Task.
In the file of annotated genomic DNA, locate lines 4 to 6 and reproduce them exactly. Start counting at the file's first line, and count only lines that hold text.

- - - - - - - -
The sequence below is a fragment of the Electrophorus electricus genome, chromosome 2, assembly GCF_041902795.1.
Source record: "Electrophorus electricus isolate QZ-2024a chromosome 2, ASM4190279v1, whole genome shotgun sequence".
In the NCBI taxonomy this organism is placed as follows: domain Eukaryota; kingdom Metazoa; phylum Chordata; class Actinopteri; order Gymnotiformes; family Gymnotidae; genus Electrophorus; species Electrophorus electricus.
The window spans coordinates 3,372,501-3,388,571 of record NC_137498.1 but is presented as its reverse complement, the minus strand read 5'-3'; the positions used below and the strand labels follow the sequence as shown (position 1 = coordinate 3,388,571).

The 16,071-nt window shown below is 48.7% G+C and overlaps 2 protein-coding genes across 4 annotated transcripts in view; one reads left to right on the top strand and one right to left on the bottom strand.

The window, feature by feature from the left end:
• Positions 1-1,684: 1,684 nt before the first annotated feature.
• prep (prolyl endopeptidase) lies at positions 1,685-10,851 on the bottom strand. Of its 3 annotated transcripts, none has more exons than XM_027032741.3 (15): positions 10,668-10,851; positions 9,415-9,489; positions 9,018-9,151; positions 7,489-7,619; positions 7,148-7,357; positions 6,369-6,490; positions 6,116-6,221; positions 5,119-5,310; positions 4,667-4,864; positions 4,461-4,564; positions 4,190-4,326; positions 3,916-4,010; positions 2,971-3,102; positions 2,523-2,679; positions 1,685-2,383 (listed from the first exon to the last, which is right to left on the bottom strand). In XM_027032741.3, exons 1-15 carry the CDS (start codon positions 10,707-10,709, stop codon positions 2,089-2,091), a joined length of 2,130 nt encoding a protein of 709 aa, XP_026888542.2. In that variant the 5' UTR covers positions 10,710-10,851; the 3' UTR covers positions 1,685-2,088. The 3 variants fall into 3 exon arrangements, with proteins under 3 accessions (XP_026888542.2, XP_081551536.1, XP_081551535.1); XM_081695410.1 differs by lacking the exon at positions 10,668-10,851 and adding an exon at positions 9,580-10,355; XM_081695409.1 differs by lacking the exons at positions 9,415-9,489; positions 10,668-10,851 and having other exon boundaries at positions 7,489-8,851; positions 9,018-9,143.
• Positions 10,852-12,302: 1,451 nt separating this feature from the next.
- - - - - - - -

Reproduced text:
The window spans coordinates 3,372,501-3,388,571 of record NC_137498.1 but is presented as its reverse complement, the minus strand read 5'-3'; the positions used below and the strand labels follow the sequence as shown (position 1 = coordinate 3,388,571).

The 16,071-nt window shown below is 48.7% G+C and overlaps 2 protein-coding genes across 4 annotated transcripts in view; one reads left to right on the top strand and one right to left on the bottom strand.

The window, feature by feature from the left end: